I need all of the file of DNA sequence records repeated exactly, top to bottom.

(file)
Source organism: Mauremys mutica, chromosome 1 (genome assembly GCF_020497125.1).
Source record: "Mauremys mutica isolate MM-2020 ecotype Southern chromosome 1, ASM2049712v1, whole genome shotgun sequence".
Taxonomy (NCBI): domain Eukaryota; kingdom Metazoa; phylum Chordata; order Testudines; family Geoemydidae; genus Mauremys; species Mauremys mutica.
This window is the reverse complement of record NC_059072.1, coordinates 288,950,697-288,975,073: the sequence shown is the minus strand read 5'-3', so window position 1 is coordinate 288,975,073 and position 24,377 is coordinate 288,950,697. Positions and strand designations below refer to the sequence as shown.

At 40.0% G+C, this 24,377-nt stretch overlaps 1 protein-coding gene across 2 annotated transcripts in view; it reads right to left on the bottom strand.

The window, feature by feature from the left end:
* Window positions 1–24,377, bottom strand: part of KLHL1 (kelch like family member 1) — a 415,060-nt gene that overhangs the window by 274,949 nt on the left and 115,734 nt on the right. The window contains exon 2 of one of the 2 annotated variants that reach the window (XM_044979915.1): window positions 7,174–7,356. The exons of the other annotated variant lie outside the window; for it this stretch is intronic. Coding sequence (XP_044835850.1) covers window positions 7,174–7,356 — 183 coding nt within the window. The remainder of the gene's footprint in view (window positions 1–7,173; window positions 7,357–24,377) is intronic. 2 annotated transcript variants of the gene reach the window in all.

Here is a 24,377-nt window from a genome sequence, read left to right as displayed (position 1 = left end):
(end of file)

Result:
Source organism: Mauremys mutica, chromosome 1 (genome assembly GCF_020497125.1).
Source record: "Mauremys mutica isolate MM-2020 ecotype Southern chromosome 1, ASM2049712v1, whole genome shotgun sequence".
Taxonomy (NCBI): domain Eukaryota; kingdom Metazoa; phylum Chordata; order Testudines; family Geoemydidae; genus Mauremys; species Mauremys mutica.
This window is the reverse complement of record NC_059072.1, coordinates 288,950,697-288,975,073: the sequence shown is the minus strand read 5'-3', so window position 1 is coordinate 288,975,073 and position 24,377 is coordinate 288,950,697. Positions and strand designations below refer to the sequence as shown.

At 40.0% G+C, this 24,377-nt stretch overlaps 1 protein-coding gene across 2 annotated transcripts in view; it reads right to left on the bottom strand.

The window, feature by feature from the left end:
* Window positions 1–24,377, bottom strand: part of KLHL1 (kelch like family member 1) — a 415,060-nt gene that overhangs the window by 274,949 nt on the left and 115,734 nt on the right. The window contains exon 2 of one of the 2 annotated variants that reach the window (XM_044979915.1): window positions 7,174–7,356. The exons of the other annotated variant lie outside the window; for it this stretch is intronic. Coding sequence (XP_044835850.1) covers window positions 7,174–7,356 — 183 coding nt within the window. The remainder of the gene's footprint in view (window positions 1–7,173; window positions 7,357–24,377) is intronic. 2 annotated transcript variants of the gene reach the window in all.

Here is a 24,377-nt window from a genome sequence, read left to right as displayed (position 1 = left end):